Opioid crisis leads to decline in average life expectancy — CDC

Faith Castro
December 2, 2018

The US witnessed the most deaths in a single year, since official records began, in 2017, with suicide and drug overdose deaths soaring among an aging population, according to the Centers for Disease Control and Prevention (CDC).

Another recently released report from the CDC found that life expectancy in the country declined to 78.6 years, the third consecutive year for a downward trend.

Robert Anderson, chief of the mortality statistics branch at the Center for Health Statistics, said the leveling off of prescription drug deaths may reflect a small impact from efforts in recent years to curb the diversion of legal painkillers to users and dealers on the streets.

The data continued the longest sustained decline in expected life span at birth in a century, an appalling performance not seen in the United States since 1915 through 1918. Men could expect to live 76.1 years, women 81.1.

"I really do believe that people are increasingly hopeless, and that that leads to drug use, it leads potentially to suicide", said Dr. William Dietz, a disease prevention expert at George Washington University.

Two age groups saw increases in death rates: younger adults aged between 25 and 44 years, and people over 85 years old.

The New York Times: 'The Numbers Are So Staggering.' Overdose Deaths Set A Record Last Year.

More: Suicide is one of the nation's top killers.

The US still ranks as having among the lowest life expectancy rates for developed nations.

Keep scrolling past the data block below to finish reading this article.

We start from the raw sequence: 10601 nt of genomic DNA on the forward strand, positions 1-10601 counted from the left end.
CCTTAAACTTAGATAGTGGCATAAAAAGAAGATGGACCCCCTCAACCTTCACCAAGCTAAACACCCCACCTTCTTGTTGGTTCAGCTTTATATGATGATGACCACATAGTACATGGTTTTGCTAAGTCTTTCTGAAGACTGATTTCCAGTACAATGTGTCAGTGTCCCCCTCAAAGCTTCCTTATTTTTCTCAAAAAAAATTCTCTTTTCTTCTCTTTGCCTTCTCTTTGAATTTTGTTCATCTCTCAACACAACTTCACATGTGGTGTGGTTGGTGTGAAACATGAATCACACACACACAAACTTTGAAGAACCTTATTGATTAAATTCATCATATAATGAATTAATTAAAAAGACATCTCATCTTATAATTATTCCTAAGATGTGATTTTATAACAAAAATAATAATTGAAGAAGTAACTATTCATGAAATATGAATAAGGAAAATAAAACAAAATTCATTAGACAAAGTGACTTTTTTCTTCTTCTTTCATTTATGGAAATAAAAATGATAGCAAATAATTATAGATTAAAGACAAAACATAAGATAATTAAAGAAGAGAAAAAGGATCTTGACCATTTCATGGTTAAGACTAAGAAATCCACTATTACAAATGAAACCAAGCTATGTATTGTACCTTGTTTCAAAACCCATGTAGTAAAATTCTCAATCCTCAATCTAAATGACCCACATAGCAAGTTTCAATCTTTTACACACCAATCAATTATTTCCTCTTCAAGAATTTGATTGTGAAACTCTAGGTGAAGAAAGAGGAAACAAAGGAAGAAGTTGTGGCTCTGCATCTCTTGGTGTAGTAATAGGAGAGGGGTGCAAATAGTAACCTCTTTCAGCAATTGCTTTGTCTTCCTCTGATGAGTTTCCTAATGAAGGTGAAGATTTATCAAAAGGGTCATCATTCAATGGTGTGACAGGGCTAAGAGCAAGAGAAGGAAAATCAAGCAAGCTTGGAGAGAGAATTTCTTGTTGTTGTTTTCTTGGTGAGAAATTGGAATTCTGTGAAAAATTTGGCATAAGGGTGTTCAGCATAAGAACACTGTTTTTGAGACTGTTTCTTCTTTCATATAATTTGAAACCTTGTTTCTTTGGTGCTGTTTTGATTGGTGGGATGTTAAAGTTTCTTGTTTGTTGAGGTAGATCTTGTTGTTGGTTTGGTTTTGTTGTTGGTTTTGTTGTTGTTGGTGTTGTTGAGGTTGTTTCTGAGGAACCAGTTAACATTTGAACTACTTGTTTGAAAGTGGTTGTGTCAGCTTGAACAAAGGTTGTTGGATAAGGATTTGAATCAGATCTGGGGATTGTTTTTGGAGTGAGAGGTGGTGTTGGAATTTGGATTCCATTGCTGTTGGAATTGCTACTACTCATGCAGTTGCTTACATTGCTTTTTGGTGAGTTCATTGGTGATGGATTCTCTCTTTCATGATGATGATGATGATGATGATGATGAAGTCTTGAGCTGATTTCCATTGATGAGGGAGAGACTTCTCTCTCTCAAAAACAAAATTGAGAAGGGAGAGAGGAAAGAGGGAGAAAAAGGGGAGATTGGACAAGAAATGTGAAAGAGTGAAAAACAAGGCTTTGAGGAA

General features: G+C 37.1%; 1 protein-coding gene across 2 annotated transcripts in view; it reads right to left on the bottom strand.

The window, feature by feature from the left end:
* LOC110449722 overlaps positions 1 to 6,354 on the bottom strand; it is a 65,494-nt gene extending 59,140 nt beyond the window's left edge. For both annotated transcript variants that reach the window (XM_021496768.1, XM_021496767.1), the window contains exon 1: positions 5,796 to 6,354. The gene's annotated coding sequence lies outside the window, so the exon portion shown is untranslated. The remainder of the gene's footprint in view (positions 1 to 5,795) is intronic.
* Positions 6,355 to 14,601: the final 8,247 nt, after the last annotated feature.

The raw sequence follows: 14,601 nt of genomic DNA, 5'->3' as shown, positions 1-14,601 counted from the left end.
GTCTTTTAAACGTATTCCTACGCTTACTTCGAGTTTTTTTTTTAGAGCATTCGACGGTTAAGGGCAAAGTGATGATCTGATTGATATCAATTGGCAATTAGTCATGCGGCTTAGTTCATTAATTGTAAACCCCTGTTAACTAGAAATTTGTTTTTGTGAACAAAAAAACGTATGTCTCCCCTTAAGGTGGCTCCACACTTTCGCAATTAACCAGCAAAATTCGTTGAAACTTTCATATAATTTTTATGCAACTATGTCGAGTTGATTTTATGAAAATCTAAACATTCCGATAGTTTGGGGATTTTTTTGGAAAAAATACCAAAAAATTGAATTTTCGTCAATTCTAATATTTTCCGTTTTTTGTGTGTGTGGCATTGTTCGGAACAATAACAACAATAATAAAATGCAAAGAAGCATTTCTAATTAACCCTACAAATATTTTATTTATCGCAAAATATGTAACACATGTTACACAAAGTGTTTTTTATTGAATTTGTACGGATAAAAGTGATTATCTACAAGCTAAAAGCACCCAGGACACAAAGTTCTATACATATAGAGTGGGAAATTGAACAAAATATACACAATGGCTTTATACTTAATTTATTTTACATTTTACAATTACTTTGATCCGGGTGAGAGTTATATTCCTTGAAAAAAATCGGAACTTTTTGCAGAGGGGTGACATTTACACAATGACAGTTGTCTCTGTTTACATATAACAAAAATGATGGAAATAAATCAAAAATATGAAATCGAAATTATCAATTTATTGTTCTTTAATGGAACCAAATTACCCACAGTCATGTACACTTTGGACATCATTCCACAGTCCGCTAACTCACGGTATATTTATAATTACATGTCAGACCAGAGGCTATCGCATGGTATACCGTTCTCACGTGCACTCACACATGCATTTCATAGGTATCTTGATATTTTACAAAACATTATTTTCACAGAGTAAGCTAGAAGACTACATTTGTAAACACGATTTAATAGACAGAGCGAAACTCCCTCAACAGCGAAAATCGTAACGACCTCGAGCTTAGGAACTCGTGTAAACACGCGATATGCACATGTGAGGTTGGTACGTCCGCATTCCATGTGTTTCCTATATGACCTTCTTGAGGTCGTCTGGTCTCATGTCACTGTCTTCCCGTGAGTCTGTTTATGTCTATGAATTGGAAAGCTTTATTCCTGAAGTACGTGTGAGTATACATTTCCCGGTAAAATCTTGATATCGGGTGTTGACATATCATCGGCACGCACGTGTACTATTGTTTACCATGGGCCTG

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As you can see in the map (linked here and embedded below), the areas most affected by high rates of death are concentrated in the Southeast and parts of the Southwest.

At the same time, suicide rates have also steadily increased, according to the CDC, making it the 10th leading cause of death in the USA - and the second most common cause of death for people ages 10 to 34.

For the second time in three years, life expectancy in the US has ticked downward. When those death rates were broken down by ethnicity and sex, white people-both men and women-had a statistically significant increase in death rate, although their absolute rates were still lower than those of black men and women.

Dr. Robert Redfield, CDC director, called the trend tragic and troubling.

Still, the increase was not as big as the 21 percent leap in drug overdose death rate between 2015 and 2016.

The death rates are driven mostly by a startling 9.6 percent increase in drug overdose deaths, from 63,632 in 2016 to 70,237 in 2017.

Life expectancy fell for the first time in decades in 2015. The highest rate in the region was 37 deaths per 100,000 in New Hampshire. They accounted for almost 30,000 of the drug overdose deaths.

According to the Associated Press, the suicide rate in America has reached a 50-year peak.

The Washington Post notes that other factors contributed to an increased death rate past year, including a spike in influenza deaths as well as fatalities from chronic low respiratory diseases, Alzheimer's disease and strokes.

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